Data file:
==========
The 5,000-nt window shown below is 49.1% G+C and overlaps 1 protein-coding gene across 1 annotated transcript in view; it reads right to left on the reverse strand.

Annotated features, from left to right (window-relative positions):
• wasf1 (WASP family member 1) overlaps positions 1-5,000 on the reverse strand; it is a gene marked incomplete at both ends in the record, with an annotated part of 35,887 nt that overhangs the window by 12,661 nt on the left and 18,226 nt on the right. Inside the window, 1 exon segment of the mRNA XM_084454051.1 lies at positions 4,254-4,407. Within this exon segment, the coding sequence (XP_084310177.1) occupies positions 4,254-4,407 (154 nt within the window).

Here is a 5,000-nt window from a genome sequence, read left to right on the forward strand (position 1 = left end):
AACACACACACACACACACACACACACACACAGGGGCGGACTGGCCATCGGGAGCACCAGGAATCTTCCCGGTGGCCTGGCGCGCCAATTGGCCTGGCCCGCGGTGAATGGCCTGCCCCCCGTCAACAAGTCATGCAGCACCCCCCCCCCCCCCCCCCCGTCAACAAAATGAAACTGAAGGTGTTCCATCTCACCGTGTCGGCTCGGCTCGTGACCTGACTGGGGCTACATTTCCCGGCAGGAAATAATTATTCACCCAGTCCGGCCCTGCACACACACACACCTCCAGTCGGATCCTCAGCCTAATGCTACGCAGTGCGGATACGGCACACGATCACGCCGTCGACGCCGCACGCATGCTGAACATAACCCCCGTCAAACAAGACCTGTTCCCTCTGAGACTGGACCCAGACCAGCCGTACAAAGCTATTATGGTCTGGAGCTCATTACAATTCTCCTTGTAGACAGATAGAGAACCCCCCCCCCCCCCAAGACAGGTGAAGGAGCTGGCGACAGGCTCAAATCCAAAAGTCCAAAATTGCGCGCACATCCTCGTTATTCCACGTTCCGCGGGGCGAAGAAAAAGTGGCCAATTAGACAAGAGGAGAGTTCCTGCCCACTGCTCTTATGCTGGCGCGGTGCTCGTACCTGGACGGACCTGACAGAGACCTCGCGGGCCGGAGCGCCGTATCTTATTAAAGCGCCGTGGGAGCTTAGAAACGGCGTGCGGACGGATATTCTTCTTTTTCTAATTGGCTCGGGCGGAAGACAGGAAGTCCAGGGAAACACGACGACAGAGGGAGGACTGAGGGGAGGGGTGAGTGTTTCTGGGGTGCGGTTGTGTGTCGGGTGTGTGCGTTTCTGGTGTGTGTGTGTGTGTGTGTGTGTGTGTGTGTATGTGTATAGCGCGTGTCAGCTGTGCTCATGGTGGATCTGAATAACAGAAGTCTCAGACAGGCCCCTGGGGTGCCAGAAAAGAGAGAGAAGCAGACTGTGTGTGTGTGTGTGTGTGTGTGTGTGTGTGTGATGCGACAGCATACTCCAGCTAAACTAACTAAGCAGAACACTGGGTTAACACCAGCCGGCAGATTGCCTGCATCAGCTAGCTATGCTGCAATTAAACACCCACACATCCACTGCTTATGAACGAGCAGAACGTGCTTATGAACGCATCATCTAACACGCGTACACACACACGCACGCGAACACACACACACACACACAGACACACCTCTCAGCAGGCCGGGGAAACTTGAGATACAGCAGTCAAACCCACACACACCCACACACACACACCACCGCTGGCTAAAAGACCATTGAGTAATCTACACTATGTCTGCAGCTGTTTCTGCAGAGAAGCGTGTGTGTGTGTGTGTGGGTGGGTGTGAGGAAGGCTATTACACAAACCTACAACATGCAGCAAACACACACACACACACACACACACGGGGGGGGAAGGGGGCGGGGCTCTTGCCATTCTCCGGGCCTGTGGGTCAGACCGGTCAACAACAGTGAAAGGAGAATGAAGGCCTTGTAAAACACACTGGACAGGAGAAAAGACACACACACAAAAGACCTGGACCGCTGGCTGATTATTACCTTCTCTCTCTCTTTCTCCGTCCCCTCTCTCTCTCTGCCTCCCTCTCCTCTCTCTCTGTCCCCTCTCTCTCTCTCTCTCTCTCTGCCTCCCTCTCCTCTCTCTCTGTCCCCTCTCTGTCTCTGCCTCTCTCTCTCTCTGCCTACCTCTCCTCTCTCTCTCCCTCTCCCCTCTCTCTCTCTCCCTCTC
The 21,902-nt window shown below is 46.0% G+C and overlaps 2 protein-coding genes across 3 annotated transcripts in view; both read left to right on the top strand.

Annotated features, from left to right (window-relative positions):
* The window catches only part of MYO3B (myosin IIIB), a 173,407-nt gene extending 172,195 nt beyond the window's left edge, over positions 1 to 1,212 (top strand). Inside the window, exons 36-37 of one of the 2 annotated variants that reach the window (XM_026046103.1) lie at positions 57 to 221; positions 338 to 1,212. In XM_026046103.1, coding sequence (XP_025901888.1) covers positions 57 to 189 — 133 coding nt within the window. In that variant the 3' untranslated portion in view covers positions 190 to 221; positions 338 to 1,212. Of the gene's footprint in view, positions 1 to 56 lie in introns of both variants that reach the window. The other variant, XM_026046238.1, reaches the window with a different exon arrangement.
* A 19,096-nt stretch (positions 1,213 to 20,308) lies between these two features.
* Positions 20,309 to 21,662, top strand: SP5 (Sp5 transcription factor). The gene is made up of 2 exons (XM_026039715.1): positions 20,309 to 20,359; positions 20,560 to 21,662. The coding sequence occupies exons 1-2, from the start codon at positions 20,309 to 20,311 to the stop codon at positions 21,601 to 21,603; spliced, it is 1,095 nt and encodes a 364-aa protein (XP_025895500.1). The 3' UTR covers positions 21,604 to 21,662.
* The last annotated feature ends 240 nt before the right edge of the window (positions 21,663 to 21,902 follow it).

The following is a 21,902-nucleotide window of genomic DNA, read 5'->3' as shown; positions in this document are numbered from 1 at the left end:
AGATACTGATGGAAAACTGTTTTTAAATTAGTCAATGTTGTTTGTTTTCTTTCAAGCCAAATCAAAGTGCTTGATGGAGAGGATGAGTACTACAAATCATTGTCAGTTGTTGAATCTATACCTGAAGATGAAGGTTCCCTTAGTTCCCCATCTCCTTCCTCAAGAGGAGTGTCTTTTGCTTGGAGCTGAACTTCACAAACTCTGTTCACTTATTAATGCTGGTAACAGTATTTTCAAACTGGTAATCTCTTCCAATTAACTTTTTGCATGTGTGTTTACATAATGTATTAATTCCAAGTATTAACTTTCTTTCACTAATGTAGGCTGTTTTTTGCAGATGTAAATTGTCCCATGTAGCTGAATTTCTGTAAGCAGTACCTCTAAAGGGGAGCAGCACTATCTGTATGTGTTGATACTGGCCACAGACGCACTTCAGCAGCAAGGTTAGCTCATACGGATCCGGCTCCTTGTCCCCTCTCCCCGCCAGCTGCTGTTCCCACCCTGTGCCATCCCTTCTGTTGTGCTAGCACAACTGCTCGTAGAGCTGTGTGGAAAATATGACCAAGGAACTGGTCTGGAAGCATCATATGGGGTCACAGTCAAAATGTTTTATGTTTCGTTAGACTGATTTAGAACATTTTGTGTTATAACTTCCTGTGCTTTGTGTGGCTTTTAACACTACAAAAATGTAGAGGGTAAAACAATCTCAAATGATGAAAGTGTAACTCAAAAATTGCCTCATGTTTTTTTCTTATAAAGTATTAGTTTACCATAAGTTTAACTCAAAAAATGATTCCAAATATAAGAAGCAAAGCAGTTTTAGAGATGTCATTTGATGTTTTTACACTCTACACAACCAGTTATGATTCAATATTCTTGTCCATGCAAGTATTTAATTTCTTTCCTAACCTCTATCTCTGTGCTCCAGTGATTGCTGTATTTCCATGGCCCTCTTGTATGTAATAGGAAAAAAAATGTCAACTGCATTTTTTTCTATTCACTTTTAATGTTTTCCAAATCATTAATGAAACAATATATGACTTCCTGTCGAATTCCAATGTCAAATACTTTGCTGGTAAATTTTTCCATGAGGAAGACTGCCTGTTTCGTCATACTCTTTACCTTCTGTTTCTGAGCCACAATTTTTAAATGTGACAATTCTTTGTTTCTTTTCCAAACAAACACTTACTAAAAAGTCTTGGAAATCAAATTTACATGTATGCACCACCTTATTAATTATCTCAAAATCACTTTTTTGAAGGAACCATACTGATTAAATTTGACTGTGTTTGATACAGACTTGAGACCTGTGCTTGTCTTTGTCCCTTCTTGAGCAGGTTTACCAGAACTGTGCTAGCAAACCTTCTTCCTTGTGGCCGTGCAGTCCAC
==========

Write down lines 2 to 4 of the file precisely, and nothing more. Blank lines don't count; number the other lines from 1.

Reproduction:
Annotated features, from left to right (window-relative positions):
• wasf1 (WASP family member 1) overlaps positions 1-5,000 on the reverse strand; it is a gene marked incomplete at both ends in the record, with an annotated part of 35,887 nt that overhangs the window by 12,661 nt on the left and 18,226 nt on the right. Inside the window, 1 exon segment of the mRNA XM_084454051.1 lies at positions 4,254-4,407. Within this exon segment, the coding sequence (XP_084310177.1) occupies positions 4,254-4,407 (154 nt within the window).

Here is a 5,000-nt window from a genome sequence, read left to right on the forward strand (position 1 = left end):